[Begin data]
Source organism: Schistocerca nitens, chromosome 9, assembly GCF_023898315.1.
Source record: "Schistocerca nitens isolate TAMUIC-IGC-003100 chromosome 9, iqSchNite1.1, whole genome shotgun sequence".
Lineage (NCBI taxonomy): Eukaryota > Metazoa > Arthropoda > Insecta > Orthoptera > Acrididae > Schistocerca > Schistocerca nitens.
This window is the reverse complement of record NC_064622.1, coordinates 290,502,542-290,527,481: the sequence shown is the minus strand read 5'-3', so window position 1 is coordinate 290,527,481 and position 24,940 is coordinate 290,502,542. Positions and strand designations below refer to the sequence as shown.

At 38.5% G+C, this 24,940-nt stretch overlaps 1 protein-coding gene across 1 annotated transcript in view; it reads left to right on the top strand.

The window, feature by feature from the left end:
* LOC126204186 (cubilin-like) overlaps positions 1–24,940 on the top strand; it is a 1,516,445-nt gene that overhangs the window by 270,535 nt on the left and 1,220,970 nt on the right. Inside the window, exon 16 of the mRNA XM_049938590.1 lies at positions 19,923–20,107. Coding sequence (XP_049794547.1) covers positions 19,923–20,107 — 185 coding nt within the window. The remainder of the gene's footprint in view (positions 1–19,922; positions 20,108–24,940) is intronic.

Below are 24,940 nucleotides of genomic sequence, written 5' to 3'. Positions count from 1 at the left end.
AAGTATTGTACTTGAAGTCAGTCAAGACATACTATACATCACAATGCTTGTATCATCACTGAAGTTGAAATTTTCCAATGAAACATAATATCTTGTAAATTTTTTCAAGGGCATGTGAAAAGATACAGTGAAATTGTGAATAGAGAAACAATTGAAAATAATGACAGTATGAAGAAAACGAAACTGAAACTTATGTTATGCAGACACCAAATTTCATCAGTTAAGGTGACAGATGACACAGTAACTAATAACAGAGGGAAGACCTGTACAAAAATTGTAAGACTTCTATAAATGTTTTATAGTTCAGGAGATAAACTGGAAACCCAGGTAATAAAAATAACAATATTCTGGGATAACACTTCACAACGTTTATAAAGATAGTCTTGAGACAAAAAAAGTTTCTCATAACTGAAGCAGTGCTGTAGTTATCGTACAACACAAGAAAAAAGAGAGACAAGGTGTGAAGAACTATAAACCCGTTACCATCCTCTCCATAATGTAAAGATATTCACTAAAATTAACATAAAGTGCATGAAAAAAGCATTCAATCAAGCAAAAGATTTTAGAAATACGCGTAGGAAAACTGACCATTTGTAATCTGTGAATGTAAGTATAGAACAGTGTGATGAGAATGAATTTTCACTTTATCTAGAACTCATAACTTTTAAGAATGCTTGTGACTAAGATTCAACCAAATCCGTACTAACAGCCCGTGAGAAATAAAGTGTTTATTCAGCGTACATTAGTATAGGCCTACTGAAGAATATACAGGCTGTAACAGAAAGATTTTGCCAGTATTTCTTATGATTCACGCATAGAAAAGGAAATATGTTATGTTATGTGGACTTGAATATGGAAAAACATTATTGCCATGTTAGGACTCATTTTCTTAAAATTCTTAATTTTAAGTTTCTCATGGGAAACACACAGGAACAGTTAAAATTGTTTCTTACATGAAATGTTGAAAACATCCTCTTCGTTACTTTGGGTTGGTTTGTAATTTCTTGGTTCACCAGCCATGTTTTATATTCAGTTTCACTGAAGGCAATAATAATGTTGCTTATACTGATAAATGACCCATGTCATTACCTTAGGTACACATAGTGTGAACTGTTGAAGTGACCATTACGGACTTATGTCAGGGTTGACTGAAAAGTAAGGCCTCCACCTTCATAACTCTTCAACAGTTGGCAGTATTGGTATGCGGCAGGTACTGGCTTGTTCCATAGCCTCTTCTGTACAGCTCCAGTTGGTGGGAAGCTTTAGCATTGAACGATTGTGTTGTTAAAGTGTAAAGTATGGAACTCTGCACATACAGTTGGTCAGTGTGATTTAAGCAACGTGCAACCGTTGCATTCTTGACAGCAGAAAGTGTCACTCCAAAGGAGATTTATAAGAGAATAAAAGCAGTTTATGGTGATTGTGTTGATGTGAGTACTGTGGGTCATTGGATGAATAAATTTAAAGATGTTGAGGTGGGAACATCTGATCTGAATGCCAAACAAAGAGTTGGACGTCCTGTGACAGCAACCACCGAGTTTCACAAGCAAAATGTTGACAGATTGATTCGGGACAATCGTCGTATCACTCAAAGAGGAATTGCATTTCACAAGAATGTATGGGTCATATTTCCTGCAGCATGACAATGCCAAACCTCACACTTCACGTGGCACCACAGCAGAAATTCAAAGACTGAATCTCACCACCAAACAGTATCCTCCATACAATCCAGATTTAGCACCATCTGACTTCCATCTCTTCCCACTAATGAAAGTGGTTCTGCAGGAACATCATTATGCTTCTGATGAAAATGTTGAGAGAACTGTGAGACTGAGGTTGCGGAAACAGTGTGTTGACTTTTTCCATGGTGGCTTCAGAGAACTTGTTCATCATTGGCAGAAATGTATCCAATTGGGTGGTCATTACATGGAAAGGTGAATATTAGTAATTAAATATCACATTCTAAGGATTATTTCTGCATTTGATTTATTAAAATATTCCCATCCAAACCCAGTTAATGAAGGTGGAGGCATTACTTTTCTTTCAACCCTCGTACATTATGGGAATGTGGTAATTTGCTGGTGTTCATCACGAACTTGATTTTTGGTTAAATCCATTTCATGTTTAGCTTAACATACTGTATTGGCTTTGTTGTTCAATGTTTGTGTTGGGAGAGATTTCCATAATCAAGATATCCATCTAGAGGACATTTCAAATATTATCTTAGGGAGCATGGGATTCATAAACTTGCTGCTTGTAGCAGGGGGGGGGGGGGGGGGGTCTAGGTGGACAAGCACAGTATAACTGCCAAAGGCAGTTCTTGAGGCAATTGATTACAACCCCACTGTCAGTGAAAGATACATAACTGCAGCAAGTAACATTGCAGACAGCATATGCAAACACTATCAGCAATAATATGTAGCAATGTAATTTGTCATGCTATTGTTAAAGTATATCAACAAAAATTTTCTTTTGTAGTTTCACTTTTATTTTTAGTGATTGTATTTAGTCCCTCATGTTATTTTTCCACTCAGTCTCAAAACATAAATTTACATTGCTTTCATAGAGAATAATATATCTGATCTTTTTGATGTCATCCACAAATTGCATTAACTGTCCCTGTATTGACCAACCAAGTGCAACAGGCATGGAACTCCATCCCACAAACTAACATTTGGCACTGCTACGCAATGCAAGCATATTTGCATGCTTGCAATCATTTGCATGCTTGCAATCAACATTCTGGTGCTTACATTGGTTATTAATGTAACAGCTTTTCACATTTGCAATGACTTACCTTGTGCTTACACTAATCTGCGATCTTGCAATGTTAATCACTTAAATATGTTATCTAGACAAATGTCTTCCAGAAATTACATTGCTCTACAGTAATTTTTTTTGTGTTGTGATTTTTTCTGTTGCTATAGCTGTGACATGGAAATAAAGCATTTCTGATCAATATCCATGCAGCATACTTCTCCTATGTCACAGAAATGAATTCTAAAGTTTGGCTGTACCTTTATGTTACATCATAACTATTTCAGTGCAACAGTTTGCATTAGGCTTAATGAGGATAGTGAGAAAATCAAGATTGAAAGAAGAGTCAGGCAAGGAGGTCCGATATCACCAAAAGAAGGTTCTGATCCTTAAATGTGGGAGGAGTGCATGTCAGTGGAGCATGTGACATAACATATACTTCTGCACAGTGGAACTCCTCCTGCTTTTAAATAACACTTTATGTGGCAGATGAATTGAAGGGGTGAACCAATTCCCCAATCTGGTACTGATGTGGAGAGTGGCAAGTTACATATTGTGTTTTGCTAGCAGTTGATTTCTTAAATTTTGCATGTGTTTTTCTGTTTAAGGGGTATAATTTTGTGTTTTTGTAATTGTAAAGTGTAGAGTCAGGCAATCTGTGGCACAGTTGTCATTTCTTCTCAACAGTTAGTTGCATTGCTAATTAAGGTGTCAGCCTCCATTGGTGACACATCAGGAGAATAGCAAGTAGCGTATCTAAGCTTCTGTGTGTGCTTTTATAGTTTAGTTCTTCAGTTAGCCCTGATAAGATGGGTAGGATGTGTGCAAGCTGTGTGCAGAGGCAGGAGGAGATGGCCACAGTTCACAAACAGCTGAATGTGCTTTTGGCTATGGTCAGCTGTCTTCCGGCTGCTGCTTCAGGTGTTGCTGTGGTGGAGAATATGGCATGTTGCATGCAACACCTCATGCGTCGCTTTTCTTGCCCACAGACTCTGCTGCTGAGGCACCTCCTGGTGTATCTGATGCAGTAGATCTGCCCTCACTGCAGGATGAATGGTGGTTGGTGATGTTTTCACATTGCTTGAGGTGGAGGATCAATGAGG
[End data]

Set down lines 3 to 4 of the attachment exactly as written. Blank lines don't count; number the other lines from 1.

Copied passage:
Lineage (NCBI taxonomy): Eukaryota > Metazoa > Arthropoda > Insecta > Orthoptera > Acrididae > Schistocerca > Schistocerca nitens.
This window is the reverse complement of record NC_064622.1, coordinates 290,502,542-290,527,481: the sequence shown is the minus strand read 5'-3', so window position 1 is coordinate 290,527,481 and position 24,940 is coordinate 290,502,542. Positions and strand designations below refer to the sequence as shown.